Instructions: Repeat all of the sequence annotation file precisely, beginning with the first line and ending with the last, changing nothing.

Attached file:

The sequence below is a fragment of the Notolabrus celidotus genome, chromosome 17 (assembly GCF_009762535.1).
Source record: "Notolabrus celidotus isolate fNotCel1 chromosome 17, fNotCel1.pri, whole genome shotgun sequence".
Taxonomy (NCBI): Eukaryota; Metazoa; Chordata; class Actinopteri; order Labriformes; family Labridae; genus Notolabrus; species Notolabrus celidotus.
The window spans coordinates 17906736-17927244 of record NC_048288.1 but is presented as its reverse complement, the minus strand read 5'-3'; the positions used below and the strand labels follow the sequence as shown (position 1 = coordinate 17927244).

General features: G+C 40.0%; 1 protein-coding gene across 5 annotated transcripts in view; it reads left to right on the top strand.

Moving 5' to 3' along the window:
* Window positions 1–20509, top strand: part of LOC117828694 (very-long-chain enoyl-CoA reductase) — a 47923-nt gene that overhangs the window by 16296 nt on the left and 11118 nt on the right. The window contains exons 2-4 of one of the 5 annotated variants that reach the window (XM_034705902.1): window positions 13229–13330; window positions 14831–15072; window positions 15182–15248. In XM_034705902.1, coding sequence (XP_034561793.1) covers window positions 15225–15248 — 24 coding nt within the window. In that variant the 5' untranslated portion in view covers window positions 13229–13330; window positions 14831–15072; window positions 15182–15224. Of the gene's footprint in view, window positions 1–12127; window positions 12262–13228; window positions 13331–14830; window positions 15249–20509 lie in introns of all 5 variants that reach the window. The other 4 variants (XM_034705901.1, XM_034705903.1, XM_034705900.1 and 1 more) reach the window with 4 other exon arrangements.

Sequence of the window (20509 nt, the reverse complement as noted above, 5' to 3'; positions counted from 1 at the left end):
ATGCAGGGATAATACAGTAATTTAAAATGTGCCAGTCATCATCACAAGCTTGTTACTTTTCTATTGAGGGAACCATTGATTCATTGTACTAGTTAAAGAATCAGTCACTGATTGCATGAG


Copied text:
The sequence below is a fragment of the Notolabrus celidotus genome, chromosome 17 (assembly GCF_009762535.1).
Source record: "Notolabrus celidotus isolate fNotCel1 chromosome 17, fNotCel1.pri, whole genome shotgun sequence".
Taxonomy (NCBI): Eukaryota; Metazoa; Chordata; class Actinopteri; order Labriformes; family Labridae; genus Notolabrus; species Notolabrus celidotus.
The window spans coordinates 17906736-17927244 of record NC_048288.1 but is presented as its reverse complement, the minus strand read 5'-3'; the positions used below and the strand labels follow the sequence as shown (position 1 = coordinate 17927244).

General features: G+C 40.0%; 1 protein-coding gene across 5 annotated transcripts in view; it reads left to right on the top strand.

Moving 5' to 3' along the window:
* Window positions 1–20509, top strand: part of LOC117828694 (very-long-chain enoyl-CoA reductase) — a 47923-nt gene that overhangs the window by 16296 nt on the left and 11118 nt on the right. The window contains exons 2-4 of one of the 5 annotated variants that reach the window (XM_034705902.1): window positions 13229–13330; window positions 14831–15072; window positions 15182–15248. In XM_034705902.1, coding sequence (XP_034561793.1) covers window positions 15225–15248 — 24 coding nt within the window. In that variant the 5' untranslated portion in view covers window positions 13229–13330; window positions 14831–15072; window positions 15182–15224. Of the gene's footprint in view, window positions 1–12127; window positions 12262–13228; window positions 13331–14830; window positions 15249–20509 lie in introns of all 5 variants that reach the window. The other 4 variants (XM_034705901.1, XM_034705903.1, XM_034705900.1 and 1 more) reach the window with 4 other exon arrangements.

Sequence of the window (20509 nt, the reverse complement as noted above, 5' to 3'; positions counted from 1 at the left end):
ATGCAGGGATAATACAGTAATTTAAAATGTGCCAGTCATCATCACAAGCTTGTTACTTTTCTATTGAGGGAACCATTGATTCATTGTACTAGTTAAAGAATCAGTCACTGATTGCATGAG